I'm setting up a server primarily as a NAS. It runs Ubuntu Server 22.04 LTS, the data is stored on a hardware controlled RAID.

Obviously I want to create a backup for off-site storage and used \

tar -cvpzf \
  /backup/location/backup1.tar.gz \
  --exclude=/some/files/* \

problem description:
Testing with a small portion of the data I got a successful backup. Upon trying the whole drive, the backup process stopped at some point and left me with a corrupted tar-file.

  • The point of failure occurred at different files. So far it seemed to happen when taring a .iso and a .exe file.
  • The size of the archive at that point was 5.4 GB
  • tar -tf /backup/location/backup1.tar.gz returns:
gzip: stdin: unexpected end of file
tar: Unexpected EOF in archive
tar: Error is not recoverable: exiting now

Question 0: Would you use tar for this use case...
...or recommend another solution altogether?

Question 1: What is the reason for the archive breaking?
So far I'm guessing it may have to do with the archived filetypes or the overall size. Yet I didn't happen upon threads discussing this.

Question 2: How to avoid this crash?
Resulting from Q1, how can I backup without crash, ideally automatically checking the integrity during backup process?

Question 3: Can I repair the corrupted archive (excluding the last/corrupted file)?
Is there a way or do I need to recreate the backup once it's broken?

1 Answer 1


Testing with a small portion of the data I got a successful backup. Upon trying the whole drive, the backup process stopped at some point and left me with a corrupted tar-file.

You should probably investigate what failed. Reading the source files? writing the target file? Is that because the target file system is full? Or is it because either storage device is unreliable?

The good thing is that tar is an incredibly naive format. It's literally just one file description header, file contents, padding to next multiple of 512B, next file description header,…

So, all but the last file that were attempted to be stored are completely OK.

The bad thing is that tar is such an incredibly naive format. There's no checksums, only the length of the file, stored in the header, so that you can't know whether the file was written correctly.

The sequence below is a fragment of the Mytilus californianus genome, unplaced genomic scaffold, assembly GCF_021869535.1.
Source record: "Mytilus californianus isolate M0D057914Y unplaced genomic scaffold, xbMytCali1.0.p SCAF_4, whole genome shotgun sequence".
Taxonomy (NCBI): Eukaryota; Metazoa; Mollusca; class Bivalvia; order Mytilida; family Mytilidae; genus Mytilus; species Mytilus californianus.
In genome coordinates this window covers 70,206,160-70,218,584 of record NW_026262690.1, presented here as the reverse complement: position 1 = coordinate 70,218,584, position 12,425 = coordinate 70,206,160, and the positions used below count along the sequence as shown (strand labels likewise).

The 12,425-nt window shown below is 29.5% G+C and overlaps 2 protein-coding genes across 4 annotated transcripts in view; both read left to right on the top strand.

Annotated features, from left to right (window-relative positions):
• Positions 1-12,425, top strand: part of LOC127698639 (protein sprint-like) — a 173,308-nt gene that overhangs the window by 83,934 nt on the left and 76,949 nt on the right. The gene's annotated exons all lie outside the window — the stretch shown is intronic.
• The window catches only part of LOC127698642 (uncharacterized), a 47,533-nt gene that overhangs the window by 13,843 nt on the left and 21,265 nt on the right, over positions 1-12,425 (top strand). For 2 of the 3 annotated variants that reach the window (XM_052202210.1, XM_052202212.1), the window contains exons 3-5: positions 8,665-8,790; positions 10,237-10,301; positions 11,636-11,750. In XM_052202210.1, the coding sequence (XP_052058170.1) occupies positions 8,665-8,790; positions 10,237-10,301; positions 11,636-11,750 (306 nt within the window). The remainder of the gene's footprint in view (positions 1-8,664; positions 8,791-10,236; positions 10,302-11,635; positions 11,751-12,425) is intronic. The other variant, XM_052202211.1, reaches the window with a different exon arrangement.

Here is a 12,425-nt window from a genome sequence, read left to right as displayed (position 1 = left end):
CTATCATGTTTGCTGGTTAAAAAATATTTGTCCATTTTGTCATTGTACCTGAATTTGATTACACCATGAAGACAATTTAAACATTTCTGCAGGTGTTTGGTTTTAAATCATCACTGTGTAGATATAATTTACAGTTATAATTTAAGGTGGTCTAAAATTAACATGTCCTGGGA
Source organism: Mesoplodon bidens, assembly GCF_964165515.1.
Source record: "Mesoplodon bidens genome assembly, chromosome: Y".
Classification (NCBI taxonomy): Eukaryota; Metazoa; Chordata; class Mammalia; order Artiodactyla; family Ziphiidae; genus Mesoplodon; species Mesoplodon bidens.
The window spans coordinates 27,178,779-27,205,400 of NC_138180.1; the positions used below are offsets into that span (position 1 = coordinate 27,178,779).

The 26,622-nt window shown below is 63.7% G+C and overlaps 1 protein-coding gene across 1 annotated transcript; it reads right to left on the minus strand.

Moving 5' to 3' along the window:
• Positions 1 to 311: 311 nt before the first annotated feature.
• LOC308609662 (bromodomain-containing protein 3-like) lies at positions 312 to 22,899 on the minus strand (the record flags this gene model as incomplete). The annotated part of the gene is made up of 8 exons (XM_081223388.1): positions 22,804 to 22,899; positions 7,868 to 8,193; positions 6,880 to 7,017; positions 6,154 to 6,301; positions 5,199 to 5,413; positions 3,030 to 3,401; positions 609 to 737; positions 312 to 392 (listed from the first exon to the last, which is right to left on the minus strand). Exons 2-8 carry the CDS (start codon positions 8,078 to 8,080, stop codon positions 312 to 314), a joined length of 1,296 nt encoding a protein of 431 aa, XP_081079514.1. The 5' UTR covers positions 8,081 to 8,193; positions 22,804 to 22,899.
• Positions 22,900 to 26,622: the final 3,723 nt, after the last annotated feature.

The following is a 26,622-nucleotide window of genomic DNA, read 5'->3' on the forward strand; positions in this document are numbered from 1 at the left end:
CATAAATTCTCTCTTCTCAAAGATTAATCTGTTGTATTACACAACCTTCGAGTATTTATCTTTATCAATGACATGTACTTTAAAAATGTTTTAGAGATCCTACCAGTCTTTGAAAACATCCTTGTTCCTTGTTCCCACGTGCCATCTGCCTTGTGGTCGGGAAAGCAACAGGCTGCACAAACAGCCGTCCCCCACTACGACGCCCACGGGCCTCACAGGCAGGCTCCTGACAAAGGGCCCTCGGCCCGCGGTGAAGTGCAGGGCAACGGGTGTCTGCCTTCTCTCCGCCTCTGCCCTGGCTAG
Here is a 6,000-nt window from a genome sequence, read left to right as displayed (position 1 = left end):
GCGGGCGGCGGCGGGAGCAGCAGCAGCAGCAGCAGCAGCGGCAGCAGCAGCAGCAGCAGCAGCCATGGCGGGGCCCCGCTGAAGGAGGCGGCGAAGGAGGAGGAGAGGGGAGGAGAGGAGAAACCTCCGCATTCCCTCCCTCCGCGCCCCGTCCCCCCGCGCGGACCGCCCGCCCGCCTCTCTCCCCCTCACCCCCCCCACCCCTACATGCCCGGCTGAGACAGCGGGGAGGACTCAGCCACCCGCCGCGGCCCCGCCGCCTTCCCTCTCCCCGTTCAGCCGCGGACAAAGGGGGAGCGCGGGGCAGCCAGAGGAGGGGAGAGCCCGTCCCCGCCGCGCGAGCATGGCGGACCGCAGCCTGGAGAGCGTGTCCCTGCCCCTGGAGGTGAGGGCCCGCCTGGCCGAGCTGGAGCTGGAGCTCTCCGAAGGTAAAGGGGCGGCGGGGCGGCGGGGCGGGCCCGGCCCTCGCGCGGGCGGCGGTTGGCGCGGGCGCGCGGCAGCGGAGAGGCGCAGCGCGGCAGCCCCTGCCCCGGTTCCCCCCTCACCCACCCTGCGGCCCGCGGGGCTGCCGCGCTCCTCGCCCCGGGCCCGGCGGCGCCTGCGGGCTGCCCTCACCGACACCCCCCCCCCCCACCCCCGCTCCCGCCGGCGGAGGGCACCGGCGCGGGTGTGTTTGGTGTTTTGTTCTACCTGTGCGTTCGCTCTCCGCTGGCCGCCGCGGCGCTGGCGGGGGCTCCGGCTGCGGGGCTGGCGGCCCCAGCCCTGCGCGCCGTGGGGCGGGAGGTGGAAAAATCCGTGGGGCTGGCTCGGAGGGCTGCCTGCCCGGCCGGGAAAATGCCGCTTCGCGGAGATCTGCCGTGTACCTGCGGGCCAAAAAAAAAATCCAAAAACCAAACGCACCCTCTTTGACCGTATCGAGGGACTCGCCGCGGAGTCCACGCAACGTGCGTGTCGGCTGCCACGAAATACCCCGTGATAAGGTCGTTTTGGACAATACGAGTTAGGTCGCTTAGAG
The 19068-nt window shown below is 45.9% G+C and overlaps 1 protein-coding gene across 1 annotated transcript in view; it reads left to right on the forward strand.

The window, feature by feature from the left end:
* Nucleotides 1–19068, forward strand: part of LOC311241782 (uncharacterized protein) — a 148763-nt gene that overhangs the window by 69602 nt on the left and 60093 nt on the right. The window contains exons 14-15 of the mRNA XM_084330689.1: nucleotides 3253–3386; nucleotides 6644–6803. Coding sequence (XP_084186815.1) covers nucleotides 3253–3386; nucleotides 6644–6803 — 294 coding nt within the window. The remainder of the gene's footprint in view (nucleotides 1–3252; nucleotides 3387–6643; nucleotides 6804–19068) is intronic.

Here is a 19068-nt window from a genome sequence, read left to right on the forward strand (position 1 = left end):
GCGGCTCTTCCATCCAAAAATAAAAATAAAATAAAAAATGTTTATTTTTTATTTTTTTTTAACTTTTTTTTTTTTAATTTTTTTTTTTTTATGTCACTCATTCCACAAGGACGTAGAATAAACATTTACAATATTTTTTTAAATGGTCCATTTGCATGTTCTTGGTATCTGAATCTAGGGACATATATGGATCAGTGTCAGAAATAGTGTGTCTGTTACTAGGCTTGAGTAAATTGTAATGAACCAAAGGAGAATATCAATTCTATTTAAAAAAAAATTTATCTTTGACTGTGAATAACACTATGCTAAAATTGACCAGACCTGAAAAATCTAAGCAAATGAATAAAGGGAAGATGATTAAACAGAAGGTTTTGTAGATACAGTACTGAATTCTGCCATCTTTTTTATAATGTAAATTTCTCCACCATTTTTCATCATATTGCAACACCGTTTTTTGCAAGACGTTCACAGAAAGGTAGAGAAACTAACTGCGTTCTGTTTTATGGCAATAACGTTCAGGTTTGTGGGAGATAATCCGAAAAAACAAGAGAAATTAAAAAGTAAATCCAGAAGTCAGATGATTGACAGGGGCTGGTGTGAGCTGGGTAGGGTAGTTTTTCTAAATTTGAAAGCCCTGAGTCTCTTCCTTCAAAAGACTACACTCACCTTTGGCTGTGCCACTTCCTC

• Q0: I personally dislike tar; it's in many ways inefficient. I much prefer squashfs, because that actually includes a table of contents, so you don't have to read all the archive file to know what the name of the last file is – as in tar. It also comes with compression built-in, not applied afterwards, which again has advantages of being able to seek without having to decompress large swaths of the archive just to know where to seek to. It stores identical data only once. Finally, you can simply mount your squashfs archives as file systems, instead of having to extract it. Much more user-friendly.
    However, this is assuming you actually want to archive the full thing, every time, as archive. Usually you don't want that, but incremental backups. What tool you use depends on what your specific use case and target look like. There's actually a lot of discussion on how to backup on here; just to link to one solution which uses the snapshot functionality built into btrfs: Linux backup utility for incremental backups
  • Q1: we literally can't know. "stopped at some point" isn't enough description. You'll have to investigate this on your own a bit more!
  • Q2: see Q1.
  • Q3: nothing to repair: the archive up to the (excluding) last file is in perfect order. Simply extract from the archive.

By the way, you've got a modern system: don't use -z to compress when using tar; that's gzip, which is both relatively slow and relatively bad at compressing, compared to the also available --zstd.

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